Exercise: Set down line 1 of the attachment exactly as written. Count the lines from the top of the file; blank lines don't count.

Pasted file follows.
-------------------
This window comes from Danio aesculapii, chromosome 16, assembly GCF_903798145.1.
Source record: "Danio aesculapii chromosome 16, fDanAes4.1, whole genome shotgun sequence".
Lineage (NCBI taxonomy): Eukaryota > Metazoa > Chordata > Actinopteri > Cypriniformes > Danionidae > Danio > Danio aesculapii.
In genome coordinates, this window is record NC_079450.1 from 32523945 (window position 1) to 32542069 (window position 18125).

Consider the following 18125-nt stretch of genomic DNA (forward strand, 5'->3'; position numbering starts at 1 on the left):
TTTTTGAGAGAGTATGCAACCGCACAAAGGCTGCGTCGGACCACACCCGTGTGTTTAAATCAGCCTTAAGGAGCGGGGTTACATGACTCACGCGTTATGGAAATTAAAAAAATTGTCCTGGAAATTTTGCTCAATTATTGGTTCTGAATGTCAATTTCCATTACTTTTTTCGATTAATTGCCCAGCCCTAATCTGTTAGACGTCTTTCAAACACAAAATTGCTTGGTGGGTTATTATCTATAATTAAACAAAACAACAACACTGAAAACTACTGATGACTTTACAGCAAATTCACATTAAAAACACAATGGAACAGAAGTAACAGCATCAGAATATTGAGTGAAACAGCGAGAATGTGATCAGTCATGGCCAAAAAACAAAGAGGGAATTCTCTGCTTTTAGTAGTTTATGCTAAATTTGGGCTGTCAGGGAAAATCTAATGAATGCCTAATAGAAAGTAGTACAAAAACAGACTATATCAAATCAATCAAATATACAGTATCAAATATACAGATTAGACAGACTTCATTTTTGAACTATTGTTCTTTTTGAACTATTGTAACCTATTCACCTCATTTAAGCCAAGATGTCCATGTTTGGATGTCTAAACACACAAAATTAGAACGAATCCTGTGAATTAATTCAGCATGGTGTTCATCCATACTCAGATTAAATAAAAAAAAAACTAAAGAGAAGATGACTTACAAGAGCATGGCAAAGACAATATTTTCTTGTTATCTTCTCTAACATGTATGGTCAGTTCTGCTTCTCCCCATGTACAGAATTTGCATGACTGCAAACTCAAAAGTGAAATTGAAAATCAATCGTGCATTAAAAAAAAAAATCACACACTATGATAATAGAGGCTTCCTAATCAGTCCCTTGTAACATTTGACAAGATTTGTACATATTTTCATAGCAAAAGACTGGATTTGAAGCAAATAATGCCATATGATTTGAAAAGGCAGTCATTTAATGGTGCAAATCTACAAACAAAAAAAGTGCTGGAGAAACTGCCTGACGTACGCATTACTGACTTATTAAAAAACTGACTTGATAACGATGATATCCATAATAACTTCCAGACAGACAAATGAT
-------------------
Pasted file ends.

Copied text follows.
This window comes from Danio aesculapii, chromosome 16, assembly GCF_903798145.1.